There is no getting away from it: Portugal’s Primeira Liga has seen a brutal downgrading of its talent pool in recent seasons – and the trend continues apace. As the financial disparity between Portuguese football and the rest of Europe’s top leagues grows ever wider, Porto, Benfica and Sporting are all fighting a losing battle to hold on to their best players and now seem incapable of attracting exciting young prospects like before, let alone players with an established pedigree, give or take the odd veteran.
It is a different world to the one when the Portuguese top flight boasted superstars such as Ángel Di María, David Luiz, Radamel Falcao and Hulk, not to mention key Seleção players such as Fábio Coentrão, João Moutinho or João Mário.
A collective drop-off in quality, however, does not necessarily equate to a drop-off in excitement and competitiveness – perhaps precisely the opposite. Braga, for example, look well positioned to break the status quo of Portuguese football and make a sustained push for the title. PortuGOAL looks at the major coming and goings at Portugal’s top clubs ahead of this weekend’s 2018/19 Liga NOS kick-off.
Porto, 2017/18 champions
Two of Porto’s major losses came early as Ricardo Pereira and Diogo Dalot both left the Estádio do Dragão in exchange for sizeable transfer fees paid by Leicester City and Manchester United respectively. Although both right-backs, Porto should not be badly affected by the losses in the short term judging by the stirring performance of Maxi Pereira in the Super Cup victory over Aves on Saturday night. Spanish centre-back Marcano, the most successful of Julen Lopetegui’s numerous Spanish recruits, also said goodbye, although this departure opens the door for promising youngster Diogo Leite.
Of more concern are the ongoing rumours suggesting key striker Moussa Marega and captain Héctor Herrera are being targeted. Marega, scorer of 23 goals and a key part of Sérgio Conceição’s high-tempo, high-powered, physically imposing offensive game plan would be particularly badly missed should he depart. A sentence nobody would have written 12 months ago…
The main incomers are defenders Militão (São Paulo), João Pedro (Bahia) and Mbemba (Newcastle), with the two Brazilians looking decent investments for the future.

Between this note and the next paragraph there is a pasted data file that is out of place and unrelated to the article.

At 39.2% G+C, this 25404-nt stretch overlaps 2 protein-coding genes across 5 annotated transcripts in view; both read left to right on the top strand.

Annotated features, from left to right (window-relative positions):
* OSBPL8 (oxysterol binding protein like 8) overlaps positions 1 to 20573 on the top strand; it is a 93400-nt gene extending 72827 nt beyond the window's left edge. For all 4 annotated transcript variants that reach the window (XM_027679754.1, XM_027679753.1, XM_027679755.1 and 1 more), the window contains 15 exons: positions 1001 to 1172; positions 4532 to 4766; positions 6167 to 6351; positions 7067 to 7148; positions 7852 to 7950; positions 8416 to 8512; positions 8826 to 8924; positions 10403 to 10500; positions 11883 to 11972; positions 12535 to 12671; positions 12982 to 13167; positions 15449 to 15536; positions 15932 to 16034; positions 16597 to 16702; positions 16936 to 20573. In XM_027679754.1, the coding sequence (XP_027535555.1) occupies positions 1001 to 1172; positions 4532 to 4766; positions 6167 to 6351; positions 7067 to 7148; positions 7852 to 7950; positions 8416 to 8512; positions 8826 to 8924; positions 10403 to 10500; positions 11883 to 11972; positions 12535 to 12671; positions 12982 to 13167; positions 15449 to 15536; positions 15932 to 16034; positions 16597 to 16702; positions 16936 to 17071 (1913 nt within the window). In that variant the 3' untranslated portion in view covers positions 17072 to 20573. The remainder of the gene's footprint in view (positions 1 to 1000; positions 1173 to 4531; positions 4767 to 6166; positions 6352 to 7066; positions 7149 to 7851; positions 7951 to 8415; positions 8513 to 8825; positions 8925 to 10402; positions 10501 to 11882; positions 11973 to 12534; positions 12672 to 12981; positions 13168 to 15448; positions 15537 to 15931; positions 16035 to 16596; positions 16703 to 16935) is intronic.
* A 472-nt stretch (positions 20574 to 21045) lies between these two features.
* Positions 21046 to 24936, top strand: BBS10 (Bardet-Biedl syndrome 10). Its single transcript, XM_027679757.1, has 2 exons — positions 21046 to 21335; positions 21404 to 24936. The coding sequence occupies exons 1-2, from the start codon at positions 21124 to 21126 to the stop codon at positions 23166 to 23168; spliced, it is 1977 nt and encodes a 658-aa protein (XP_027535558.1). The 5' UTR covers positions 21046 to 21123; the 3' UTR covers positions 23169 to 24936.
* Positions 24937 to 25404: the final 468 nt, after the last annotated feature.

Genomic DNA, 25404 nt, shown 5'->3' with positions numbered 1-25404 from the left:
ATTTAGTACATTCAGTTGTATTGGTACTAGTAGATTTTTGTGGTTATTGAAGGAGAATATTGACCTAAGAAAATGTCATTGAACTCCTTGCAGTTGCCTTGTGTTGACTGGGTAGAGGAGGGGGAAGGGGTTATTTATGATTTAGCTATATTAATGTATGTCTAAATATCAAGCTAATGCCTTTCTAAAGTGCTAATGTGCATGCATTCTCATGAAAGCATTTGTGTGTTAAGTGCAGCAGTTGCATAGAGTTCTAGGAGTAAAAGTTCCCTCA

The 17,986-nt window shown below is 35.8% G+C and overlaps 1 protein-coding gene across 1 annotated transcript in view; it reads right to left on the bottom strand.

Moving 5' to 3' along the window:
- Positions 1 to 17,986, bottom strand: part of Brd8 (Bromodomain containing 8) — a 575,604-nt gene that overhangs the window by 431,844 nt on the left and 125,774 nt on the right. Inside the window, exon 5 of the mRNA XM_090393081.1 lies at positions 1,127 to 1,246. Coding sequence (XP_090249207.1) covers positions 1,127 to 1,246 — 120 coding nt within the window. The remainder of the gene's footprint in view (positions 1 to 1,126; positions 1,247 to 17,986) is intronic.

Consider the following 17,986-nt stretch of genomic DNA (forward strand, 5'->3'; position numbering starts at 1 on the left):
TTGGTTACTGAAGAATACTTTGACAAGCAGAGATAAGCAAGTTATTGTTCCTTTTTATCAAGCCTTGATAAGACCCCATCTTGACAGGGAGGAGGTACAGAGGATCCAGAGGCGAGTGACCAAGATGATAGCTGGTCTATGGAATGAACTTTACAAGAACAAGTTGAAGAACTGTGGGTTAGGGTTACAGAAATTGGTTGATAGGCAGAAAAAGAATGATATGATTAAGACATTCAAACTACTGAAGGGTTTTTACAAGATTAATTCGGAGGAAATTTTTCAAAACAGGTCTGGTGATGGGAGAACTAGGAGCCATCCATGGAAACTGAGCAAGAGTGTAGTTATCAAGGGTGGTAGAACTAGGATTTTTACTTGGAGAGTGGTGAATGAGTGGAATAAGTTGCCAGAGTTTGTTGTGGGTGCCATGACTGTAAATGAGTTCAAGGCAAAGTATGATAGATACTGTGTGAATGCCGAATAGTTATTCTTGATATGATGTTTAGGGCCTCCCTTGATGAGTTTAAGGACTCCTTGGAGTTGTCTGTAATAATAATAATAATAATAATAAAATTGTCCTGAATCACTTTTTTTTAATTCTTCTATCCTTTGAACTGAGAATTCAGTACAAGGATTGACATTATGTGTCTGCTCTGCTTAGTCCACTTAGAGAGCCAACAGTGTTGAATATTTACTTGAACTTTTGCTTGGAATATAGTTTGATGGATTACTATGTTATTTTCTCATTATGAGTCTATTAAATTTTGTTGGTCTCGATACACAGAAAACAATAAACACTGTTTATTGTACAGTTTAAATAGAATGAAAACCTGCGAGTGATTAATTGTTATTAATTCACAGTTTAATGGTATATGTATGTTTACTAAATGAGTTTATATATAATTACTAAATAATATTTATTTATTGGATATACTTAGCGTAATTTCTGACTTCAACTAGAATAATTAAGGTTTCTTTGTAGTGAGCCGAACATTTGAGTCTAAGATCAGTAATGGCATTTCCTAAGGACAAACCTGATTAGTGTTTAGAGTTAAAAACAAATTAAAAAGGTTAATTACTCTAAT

Benfica, 2017/18 runners-up
The Eagles appeared to have got through the summer without any major losses, Raúl Jiménez’s switch to Wolves the only big-name exit, until news broke at the weekend that star striker Jonas was leaving for the Middle East. The Brazilian has been outstanding ever since signing for Benfica as a free agent in 2014, scoring a staggering 122 goals in 155 matches to become a club icon.
Early summer business saw Benfica bring in Argentine striker Facundo Ferreyra from Shakhtar Donetsk and combative Chilean No.9 Nicolas Castillo. Pre-season friendlies suggest they are two strong players, although whether they will offset the loss of Jonas remains to be seen.
Two other Benfica players who have stood out in pre-season are Alfa Semedo and João Félix, and it will be interesting to see if Rui Vitória maintains his excellent record when it comes to integrating academy players into the first team.
The Lions’ traumatic end of season, ongoing confusion surrounding the upcoming presidential elections (with Bruno de Carvalho trying to re-enter the equation) and a set of dispiriting pre-season displays does not augur well for Sporting.
Rui Patrício, William Carvalho, Gelson Martins, Piccini and Daniel Podence all left. That’s a lot of talent to replace given that all five would have played key roles this season had they remained at Alvalade.
Replacements include Italian goalkeeper Emiliano Viviano, winger Nani, returning for his third spell at the club, and former Vitória Guimarães attacking midfielder Raphinha, who scored 18 goals last season. Given the troublesome background, not much is expected of Sporting this season.
Braga president António Salvador insists he will one day lead his club to the Portuguese championship and given the strides the Arsenalistas have made since he took over, it is a legitimate ambition. With none of the Big Three looking especially strong going into the new season, is this the opportunity Braga have been waiting for?
Braga have not made any major moves this summer, but given their strong showing in 2017/18, a stable platform on which to build could be just the ticket for Abel Ferreira to build on a highly promising first full season as head coach. Free-scoring ex Rio Ave midfielder João Novais will give Braga more firepower, while in Fernando Trincão and Bruno Xadas, the northerners have two of Portuguese football’s most exciting prospects.
A huge squad turnaround does not usually bring immediate results, but pre-season performances have been extremely promising at the Dom Afonso Henriques.
With the likes of André André (ex Porto), João Carlos Teixeira (ex Braga) and Tyler Boyd (ex Tondela) coming in, backed by arguably Portugal’s most fervent supporters and led by a coach, Luís Castro, who has impressed wherever he’s been, don’t discount a surprise tilt at the top spots for Vitória.
by Tom Kundert